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Somalia after the Ethiopian Occupation

Somalia after the Ethiopian Occupation

by Abukar Arman

In light of the development of several critical issues that include U.S. economic volatility and the new political direction it’s likely to turn towards, it’s not farfetched to predict that Washington-supported Ethiopian occupation of Somalia will soon come to an end.

However, what ensues might not provide comfort to some who erroneously bought into the mindset that politics and Islam cannot and should not mix. But, unfortunately, their reaction would be the element that would tip the scale.

Evidently, Ethiopia is unable to feed her own people and thus could not feasibly sustain this occupation without Washington ’s financial, political and technical support. In fiscal year 2007, U.S. awarded the Ethiopian regime approximately $300 million dollars in a non-humanitarian aid, and it was supposed to award double that amount in fiscal year 2008 in order to “fight against Islamists in neighboring Somalia ”. Be as it may, today, Ethiopia is on a political slippery slope that unless it takes drastic measures (and soon) it can become the next epicenter of violence in the Horn of Africa.

The cruel occupation and the violent insurgency that it inspired have paved the way for the creation of the worst humanitarian crisis in the world. According to the UN estimate, 3.5 million Somalis are now on the verge of starvation, and about 1.5 million are IDPs (internally displaced persons). This coupled with the widely documented brutal oppression against ethnically Somali people of Ogadenia have profoundly contributed to the rapid erosion of Ethiopia ’s international image. Ethiopia has become Africa ’s hegemonic brute with a long record of gross human rights abuses and war crimes violations.

Last year, ten U.S. Senators have sent a joint, bi-partisan letter to the Secretary of State expressing their grave concern over Ethiopia ’s mounting human rights violation record. Likewise, the U.S. House of Representatives has passed a bill that became known as The Ethiopia Democracy and Accountability Act.

Compounding the pressure is the insurgency getting much fiercer and more popular every day, and the utter erosion of public trust of the TFG (Transitional Federal Government.) So, however one assesses this situation, there is no escaping the writing on the wall: the lethal debacle that led to the worst misery in Somali history is coming to an end.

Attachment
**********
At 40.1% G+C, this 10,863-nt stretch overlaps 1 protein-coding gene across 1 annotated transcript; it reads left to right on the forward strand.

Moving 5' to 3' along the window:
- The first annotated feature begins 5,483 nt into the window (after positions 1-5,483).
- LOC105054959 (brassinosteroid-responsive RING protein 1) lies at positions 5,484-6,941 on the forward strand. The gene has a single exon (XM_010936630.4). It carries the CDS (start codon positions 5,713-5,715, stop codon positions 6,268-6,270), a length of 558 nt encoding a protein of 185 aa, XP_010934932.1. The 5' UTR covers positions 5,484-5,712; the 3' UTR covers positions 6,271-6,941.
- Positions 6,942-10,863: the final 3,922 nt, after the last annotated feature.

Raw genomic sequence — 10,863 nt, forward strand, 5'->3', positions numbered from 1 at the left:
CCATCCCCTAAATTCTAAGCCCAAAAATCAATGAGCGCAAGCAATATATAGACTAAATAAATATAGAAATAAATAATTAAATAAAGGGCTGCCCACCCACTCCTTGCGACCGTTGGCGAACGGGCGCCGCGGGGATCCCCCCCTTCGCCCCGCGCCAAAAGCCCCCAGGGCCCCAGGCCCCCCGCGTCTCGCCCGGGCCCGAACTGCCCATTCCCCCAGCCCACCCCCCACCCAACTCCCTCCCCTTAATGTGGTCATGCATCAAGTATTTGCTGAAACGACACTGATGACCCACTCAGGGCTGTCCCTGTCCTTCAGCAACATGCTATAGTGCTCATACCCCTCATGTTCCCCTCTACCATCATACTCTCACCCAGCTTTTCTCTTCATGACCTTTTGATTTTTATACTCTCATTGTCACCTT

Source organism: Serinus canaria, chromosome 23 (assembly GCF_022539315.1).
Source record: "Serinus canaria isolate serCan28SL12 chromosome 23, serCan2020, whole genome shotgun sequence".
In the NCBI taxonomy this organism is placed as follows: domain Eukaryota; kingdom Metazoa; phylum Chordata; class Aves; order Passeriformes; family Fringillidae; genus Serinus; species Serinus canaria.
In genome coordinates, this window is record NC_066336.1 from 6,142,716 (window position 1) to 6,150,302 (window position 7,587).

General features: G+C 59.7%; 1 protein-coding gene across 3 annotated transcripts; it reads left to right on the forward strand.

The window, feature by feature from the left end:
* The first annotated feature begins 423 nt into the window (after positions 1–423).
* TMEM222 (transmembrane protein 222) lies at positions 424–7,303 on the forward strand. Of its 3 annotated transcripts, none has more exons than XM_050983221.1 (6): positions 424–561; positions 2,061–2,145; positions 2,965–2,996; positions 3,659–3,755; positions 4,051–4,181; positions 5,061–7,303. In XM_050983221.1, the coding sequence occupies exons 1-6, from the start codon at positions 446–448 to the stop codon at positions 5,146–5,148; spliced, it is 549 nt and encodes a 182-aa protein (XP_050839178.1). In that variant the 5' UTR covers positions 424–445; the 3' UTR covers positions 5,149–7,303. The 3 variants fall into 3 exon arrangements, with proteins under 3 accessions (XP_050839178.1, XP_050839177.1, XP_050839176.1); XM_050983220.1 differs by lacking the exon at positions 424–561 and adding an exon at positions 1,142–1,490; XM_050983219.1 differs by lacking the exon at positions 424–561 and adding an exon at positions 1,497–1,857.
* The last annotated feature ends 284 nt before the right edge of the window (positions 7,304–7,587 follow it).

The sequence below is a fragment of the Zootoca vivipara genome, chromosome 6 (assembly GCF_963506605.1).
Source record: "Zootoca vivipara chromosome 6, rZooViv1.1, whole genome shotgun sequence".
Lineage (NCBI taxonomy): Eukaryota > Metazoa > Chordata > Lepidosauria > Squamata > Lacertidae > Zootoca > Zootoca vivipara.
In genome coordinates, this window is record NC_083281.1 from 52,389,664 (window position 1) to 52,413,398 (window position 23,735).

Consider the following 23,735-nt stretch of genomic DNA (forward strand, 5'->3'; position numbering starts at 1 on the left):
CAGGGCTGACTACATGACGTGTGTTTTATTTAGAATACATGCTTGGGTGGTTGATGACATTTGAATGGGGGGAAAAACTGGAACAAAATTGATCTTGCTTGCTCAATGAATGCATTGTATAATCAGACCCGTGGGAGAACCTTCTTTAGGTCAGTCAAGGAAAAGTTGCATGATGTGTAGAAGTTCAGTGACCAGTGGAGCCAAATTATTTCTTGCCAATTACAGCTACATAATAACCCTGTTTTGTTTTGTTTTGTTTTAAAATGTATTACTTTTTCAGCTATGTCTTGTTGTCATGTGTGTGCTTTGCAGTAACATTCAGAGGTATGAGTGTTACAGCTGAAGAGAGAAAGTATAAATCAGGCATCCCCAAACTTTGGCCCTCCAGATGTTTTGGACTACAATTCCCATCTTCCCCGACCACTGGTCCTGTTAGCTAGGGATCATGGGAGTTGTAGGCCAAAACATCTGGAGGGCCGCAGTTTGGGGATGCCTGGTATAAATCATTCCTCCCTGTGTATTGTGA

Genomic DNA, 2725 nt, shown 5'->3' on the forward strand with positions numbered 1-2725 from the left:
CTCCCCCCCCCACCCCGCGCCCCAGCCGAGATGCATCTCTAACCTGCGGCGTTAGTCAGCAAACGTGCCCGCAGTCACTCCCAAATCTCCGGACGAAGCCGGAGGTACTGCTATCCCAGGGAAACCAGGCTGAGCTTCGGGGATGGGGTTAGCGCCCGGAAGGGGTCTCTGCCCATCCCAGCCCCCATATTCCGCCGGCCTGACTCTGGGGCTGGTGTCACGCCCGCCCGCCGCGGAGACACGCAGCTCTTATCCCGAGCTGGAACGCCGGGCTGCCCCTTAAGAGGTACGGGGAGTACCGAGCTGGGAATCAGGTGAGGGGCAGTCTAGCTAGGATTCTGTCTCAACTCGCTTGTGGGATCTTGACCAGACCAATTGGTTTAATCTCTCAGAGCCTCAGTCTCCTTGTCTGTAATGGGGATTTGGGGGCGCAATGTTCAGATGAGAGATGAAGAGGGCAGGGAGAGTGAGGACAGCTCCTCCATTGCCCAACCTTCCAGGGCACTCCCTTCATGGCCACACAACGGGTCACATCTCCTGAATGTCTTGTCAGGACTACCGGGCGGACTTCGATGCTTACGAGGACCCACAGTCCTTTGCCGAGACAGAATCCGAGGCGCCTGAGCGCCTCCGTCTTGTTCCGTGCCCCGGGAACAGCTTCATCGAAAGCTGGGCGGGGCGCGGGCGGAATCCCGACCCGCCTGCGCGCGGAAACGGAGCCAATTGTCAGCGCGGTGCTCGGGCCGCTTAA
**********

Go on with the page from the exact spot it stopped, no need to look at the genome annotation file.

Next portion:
Now, the question is: Would that establish peace and order in Somalia ? Would that set the stage for Somalia to become, as some have been saying, a breeding ground or a safe haven for fugitive terrorists? Would that ensure security for Somalia ’s neighbors and respect their territorial integrities?

Of course, it would be naïve to think that the Somali political problem, as intertwined set of complex issues as it is, could be solved the day after the Ethiopian troops vacate Somalia . It will take a process, a painful one at that; but certainly nothing like the current nightmare.

Naturally, the insurgents will declare victory. But, they are not monolithic; neither in ideology nor in identity. They are a mixture of what’s left of the ICU (Islamic Courts Union) and its radical wing Al-Shabaab, secularist nationalists, victims of the occupation, and clan loyalists. However, it’s highly plausible for an inter-factional power struggle to ignite. One that is reminiscent of the May 2006 when ICU was fighting for its survival against a CIA-backed gang of most abhorred warlords in Mogadishu who called themselves the Alliance for Restoration of Peace and Counter-Terrorism.

In due course, there will be peaceful surrenders, amnesty, and disarmaments.

How soon will this come to pass; and, whether or not the triumphant entity will be willing to share power; and, how susceptible would they be to radicalization depends mainly on how Washington reacts. And the last thing that Washington wants to do is to repeat the same ill-advised reaction that led to the current catastrophe in the first place.

For almost a decade, the mention of the word “Islamist” has virtually blurred the West’s sense of perspective. Everything was seen through the biased prism of “global war on terrorism” hence a blanket rejection was thrown over any form of “political Islam”- a phrase loaded that connotes something sinister and evil.

However, even in this landscape of predisposed negative attitude toward anything that mixes Islam with politics, the Islamists have an unmatched record of public service; even against the internationally recognized TFG. The former operates schools, hospitals, and for six months before the occupation removed every checkpoint in Mogadishu and brought semblance of peace.

Of course, the Islamists have made many reckless mistakes. Certain hardliners within the courts have haphazardly restricted certain liberties such as the right to watch movies and the right of women to opt out to wear hijab.

Even against this backdrop, Islamists still ride high when it comes to sincerity of action. However, they would be welcomed with vigilant skepticism and self-confidence that the will of the masses will ultimately prevail.

People look forward to a new, consensus-building leadership who puts law and order first. Leadership that would bring an end to the kidnapping, rape, human-trafficking, and indeed piracy. Leadership that would subscribes to enlightened nationalism devoid of irredentist aspiration. People will embrace pluralistic, non-puritanical Islamic governance.


Abukar Arman is a writer who lives in Ohio . His work has appeared on the pages of International Herald Tribune, Al-Jazeera Magazine, Arab News, and Foreign Policy In Focus.

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